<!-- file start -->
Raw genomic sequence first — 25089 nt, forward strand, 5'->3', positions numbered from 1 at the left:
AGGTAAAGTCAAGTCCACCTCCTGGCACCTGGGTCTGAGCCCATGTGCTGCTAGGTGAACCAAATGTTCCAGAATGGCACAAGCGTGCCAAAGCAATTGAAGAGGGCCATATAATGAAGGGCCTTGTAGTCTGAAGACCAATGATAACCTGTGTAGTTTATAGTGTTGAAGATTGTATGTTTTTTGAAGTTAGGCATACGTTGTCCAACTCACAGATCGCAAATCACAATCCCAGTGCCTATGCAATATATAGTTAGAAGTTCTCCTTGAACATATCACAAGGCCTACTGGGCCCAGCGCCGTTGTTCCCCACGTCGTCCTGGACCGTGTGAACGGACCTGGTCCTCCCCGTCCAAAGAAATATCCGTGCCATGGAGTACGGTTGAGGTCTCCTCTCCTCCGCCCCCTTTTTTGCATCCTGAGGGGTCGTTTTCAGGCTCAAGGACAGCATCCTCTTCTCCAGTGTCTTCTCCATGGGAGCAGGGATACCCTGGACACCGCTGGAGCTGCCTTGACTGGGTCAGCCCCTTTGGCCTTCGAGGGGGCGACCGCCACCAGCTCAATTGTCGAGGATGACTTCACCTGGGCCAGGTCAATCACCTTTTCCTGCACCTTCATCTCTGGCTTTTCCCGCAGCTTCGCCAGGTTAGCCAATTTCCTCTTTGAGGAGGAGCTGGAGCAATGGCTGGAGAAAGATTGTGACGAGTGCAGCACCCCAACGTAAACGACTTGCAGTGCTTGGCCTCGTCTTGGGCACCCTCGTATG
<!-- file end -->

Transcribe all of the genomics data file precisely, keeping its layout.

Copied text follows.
Raw genomic sequence first — 25089 nt, forward strand, 5'->3', positions numbered from 1 at the left:
AGGTAAAGTCAAGTCCACCTCCTGGCACCTGGGTCTGAGCCCATGTGCTGCTAGGTGAACCAAATGTTCCAGAATGGCACAAGCGTGCCAAAGCAATTGAAGAGGGCCATATAATGAAGGGCCTTGTAGTCTGAAGACCAATGATAACCTGTGTAGTTTATAGTGTTGAAGATTGTATGTTTTTTGAAGTTAGGCATACGTTGTCCAACTCACAGATCGCAAATCACAATCCCAGTGCCTATGCAATATATAGTTAGAAGTTCTCCTTGAACATATCACAAGGCCTACTGGGCCCAGCGCCGTTGTTCCCCACGTCGTCCTGGACCGTGTGAACGGACCTGGTCCTCCCCGTCCAAAGAAATATCCGTGCCATGGAGTACGGTTGAGGTCTCCTCTCCTCCGCCCCCTTTTTTGCATCCTGAGGGGTCGTTTTCAGGCTCAAGGACAGCATCCTCTTCTCCAGTGTCTTCTCCATGGGAGCAGGGATACCCTGGACACCGCTGGAGCTGCCTTGACTGGGTCAGCCCCTTTGGCCTTCGAGGGGGCGACCGCCACCAGCTCAATTGTCGAGGATGACTTCACCTGGGCCAGGTCAATCACCTTTTCCTGCACCTTCATCTCTGGCTTTTCCCGCAGCTTCGCCAGGTTAGCCAATTTCCTCTTTGAGGAGGAGCTGGAGCAATGGCTGGAGAAAGATTGTGACGAGTGCAGCACCCCAACGTAAACGACTTGCAGTGCTTGGCCTCGTCTTGGGCACCCTCGTATG